In an unprecedented move, an Iranian government-run newspaper wrote a front page editorial in the form of a letter addressed to President Hassan Rouhani last week, condemning the Iranian government’s censorship of the media and subsequent prohibition of images and mention of former reformist president, Mohammad Khatami.
The move came on behalf of Ettelaat editor Seyyed Mahmoud Doaei, according to The Wrap’s Jordan Chariton. Doaei, who is a reformist cleric, achieved several advanced degrees in theology from Iran’s Theological School in Qom, Iran, and Najaf, Iraq, in 1979. Studying in both countries for advanced theological degrees is not uncommon in Iran.
Doaei’s editorial is especially timely considering elections are just two months away (February 26, 2016), and Khatami former Vice President Mohammad Reza Aref is running for the position of speaker of the Majles, Iran’s Parliament. Khatami’s backing would garner much popular support to help Aref secure the post he is seeking.
During the February election, members will be elected to both the Islamic Consultative Assembly (Majles-e Shoorayee-e Islami) and the Assembly of Experts (Majles-e Khobregan e Rahbari).
The letter addressed to Rouhani appears to urge the President to stand behind the media in their intent to push the narrative about Khatami. In it, Doaei also defies the regime’s demands.
Part of the letter reads:
The esteemed prosecutor of Tehran held a meeting with a number of managing editors including myself recently, in which he demanded us not to publish articles or images relating to Hojatoleslam (an Islamic honorific title) Khatami. I told him in that very meeting that this decision is arbitrary; there is no legislation or law backing it and that Ettelaat would not accept it.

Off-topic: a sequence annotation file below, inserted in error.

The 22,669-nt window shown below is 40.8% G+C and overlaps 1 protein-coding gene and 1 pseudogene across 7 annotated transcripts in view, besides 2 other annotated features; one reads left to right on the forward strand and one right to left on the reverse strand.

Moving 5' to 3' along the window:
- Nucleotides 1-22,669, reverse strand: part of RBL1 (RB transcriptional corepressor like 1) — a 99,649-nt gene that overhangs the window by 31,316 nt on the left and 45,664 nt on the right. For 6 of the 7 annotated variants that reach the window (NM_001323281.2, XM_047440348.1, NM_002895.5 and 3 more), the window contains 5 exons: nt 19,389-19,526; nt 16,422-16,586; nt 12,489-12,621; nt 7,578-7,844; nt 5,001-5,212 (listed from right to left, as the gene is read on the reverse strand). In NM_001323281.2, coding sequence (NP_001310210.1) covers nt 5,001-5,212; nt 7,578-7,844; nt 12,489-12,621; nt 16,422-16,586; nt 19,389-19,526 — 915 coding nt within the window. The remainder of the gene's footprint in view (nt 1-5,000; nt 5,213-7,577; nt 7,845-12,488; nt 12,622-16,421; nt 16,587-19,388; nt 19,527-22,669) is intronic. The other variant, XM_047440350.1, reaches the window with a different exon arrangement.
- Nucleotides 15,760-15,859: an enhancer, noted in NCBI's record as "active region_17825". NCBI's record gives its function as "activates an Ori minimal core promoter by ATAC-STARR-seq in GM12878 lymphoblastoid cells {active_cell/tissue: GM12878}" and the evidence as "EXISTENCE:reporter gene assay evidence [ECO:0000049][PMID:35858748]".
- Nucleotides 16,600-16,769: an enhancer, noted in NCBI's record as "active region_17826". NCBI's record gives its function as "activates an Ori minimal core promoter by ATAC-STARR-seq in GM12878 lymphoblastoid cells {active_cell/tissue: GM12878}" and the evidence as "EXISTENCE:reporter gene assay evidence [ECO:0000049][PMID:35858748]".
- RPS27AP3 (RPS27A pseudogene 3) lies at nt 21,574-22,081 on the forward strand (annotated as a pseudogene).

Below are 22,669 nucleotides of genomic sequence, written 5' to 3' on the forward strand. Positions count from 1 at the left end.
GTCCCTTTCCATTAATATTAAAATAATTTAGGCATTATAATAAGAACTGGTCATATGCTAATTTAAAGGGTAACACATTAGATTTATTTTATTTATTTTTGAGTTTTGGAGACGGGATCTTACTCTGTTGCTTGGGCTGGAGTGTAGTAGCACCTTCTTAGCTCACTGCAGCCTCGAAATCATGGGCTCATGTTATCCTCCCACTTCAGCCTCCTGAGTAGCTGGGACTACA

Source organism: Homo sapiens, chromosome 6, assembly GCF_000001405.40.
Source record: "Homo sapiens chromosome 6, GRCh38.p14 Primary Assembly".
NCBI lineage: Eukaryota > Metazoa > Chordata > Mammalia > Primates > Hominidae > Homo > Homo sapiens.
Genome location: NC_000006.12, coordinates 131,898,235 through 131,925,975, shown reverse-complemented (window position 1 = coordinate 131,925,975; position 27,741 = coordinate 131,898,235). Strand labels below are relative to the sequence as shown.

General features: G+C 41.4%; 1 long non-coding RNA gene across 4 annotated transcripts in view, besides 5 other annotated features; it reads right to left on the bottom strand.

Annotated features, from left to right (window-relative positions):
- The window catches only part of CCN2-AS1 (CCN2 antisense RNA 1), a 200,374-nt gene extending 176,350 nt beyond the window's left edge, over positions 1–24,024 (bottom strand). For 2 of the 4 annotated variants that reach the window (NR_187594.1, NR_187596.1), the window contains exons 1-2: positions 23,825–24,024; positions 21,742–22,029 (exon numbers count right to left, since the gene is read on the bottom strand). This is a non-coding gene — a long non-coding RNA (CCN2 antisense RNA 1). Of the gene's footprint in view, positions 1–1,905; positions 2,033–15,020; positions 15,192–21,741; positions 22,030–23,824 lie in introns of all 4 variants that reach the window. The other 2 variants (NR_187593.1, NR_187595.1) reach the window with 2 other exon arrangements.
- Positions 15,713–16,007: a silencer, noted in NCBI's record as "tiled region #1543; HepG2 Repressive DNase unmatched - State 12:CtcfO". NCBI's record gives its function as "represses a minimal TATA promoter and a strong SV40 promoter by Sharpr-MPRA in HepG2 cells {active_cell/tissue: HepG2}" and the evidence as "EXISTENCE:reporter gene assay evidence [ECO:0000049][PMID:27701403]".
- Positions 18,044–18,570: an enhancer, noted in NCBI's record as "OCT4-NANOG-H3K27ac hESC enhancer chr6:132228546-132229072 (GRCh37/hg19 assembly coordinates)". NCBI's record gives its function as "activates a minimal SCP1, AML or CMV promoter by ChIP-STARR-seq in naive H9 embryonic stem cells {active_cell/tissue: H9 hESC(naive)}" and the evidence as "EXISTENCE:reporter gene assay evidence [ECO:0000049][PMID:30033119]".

The renewed push to ban Khatami’s name from the media again, earlier this year, stems from a falling out between Khatami and members of the regime over his support for opposition leaders and former presidential candidates Mir-Hossein Mousavi and Mehdi Karroubi around that same time. Both men have been under house arrest since 2011. These men, and other leaders of the opposition movement, are referred to by the regime as “leaders of sedition.” Although Khatami is not under house arrest, he has been barred from leaving Iran.
Khatami, who served as president of the Islamic Republic of Iran between 1997 and 2005, remains popular among the general population, and he has many supporters. The decision to ban Khatami’s name came from Iran’s judiciary, which is dominated by conservatives and hardliners operating separately from Rouhani’s government. This makes it challenging for Rouhani to influence decisions at times, as the ultimate word comes from the Supreme Leader of the Iranian Revolutionary Guard Corps (IRGC) and the Islamic Regime of Iran Seyyed Ali Hosseini Khamenei.
This is the second time in five years that Iran’s leadership has implemented a ban on Khatami in the media, having done so in 2010, after Mahmoud Ahmadinejad won the 2009 elections against the far more popular reformist candidate Moussavi in a landslide victory. The election was deemed rigged considering the more conservative Ahmadinejad’s unpopularity among Iran’s youth.
Ahmadinejad’s reelection sparked what has come to be known as the Green Revolution. Restrictions were relaxed on the mention of Khatami’s name again in 2013 after Rouhani won the elections that year, thanks to the backing of Khatami in that election.